"It's too much": Excessive smartphone use during the COVID-19 crisis, information overload, and infection self-efficacy

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During the COVID-19-related lockdowns around the world, individuals received a permanent digital stream of information about the pandemic via their smartphones. We theorize that such excessive COVID-19-related smartphone use can affect information overload, i.e., the perception of being exposed to too much information about COVID-19. We also introduce the notion of infection self-efficacy, the feeling that one is able to control the likelihood of being infected. We conducted a two-wave panel survey among an adult sample in Austria (N T2 = 416) during the first lockdown in 2020. Findings of a metric measurement invariant structural equation model revealed that excessive smartphone use predicts information overload over time. Moreover, information overload resulted in lower infection self-efficacy after one month. Reciprocal effects showed that information overload at T1 also increased excessive smartphone use at T2, suggesting a spiral. However, infection self-efficacy did not predict information overload and excessive smartphone use over time. Our findings contribute to the literature on information processing mechanisms by providing clear evidence for the reciprocal relationship between excessive smartphone use and information overload over time. The findings are also important for health scholarship because they explain individuals’ perceptions about whether they are able to protect themselves from COVID-19.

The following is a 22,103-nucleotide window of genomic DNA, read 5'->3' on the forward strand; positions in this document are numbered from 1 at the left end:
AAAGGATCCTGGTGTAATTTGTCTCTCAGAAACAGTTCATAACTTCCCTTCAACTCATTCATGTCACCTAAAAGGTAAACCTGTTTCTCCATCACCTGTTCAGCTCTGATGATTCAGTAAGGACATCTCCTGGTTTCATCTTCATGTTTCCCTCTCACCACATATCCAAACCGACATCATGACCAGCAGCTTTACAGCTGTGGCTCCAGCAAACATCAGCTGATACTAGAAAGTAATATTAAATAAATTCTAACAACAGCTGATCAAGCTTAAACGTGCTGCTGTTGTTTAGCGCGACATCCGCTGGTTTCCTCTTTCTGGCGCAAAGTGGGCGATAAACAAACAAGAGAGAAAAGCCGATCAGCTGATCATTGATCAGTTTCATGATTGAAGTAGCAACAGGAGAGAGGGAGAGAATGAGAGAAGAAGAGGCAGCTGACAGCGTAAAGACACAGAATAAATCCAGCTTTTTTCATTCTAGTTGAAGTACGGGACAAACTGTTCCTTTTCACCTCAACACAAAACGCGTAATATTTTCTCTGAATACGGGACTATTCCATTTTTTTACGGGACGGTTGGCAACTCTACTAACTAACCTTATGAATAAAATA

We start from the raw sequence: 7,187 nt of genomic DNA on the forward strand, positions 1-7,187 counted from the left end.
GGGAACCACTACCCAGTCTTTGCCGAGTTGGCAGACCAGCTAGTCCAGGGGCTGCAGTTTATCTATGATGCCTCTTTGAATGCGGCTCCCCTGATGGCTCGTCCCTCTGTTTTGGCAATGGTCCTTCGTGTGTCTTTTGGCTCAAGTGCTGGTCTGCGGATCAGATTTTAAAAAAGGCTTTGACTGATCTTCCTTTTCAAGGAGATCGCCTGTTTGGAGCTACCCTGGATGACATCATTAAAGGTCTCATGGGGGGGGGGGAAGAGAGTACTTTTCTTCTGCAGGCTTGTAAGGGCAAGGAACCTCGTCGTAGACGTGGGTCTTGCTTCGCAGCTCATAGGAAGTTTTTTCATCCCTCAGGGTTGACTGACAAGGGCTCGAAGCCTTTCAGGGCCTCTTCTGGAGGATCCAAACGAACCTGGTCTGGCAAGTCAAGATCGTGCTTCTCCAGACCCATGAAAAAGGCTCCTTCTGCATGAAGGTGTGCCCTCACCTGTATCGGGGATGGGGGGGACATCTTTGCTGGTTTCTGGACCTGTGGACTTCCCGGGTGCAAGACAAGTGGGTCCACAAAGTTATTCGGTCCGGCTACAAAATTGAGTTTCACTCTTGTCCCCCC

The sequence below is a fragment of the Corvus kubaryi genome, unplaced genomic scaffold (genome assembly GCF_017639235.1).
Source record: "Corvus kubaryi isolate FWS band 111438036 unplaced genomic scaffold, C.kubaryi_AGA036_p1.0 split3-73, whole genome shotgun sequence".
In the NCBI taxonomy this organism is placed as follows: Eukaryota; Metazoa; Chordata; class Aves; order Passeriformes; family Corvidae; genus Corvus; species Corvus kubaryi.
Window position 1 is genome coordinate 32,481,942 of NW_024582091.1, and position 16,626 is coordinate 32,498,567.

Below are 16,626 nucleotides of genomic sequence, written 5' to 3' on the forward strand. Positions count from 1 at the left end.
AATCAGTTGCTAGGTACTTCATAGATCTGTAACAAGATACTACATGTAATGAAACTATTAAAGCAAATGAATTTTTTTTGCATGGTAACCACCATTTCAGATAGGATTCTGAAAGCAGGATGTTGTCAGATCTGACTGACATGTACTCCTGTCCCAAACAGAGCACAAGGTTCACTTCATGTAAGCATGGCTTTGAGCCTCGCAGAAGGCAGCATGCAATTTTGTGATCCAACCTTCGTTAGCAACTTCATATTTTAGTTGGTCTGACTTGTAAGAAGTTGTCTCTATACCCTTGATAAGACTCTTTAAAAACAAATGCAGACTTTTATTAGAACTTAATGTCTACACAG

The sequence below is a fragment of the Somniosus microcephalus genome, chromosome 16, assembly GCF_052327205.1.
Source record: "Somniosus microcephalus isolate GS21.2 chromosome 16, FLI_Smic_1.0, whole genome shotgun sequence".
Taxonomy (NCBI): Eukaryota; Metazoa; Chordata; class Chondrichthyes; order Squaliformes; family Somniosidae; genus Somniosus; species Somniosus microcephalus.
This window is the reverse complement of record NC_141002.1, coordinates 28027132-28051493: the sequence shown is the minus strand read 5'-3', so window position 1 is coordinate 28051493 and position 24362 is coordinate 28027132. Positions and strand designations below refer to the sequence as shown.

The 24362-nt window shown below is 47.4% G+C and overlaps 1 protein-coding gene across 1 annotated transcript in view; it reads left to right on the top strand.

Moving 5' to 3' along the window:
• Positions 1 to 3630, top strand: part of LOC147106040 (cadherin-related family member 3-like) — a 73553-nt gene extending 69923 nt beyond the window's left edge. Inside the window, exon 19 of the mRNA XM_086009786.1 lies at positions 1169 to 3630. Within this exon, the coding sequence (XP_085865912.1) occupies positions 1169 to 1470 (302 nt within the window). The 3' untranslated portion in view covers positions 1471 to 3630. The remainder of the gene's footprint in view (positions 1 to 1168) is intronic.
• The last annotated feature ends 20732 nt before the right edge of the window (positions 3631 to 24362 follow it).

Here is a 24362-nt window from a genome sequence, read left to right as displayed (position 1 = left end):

Original languageEnglish
Article number102119
JournalTelematics and Informatics
Early online date6 Mar 2024
Publication statusPublished - May 2024

Austrian Fields of Science 2012

  • 508007 Communication science


  • Adults
  • COVID-19
  • Excessive smartphone use
  • Infection self-efficacy
  • Information overload
  • Panel study

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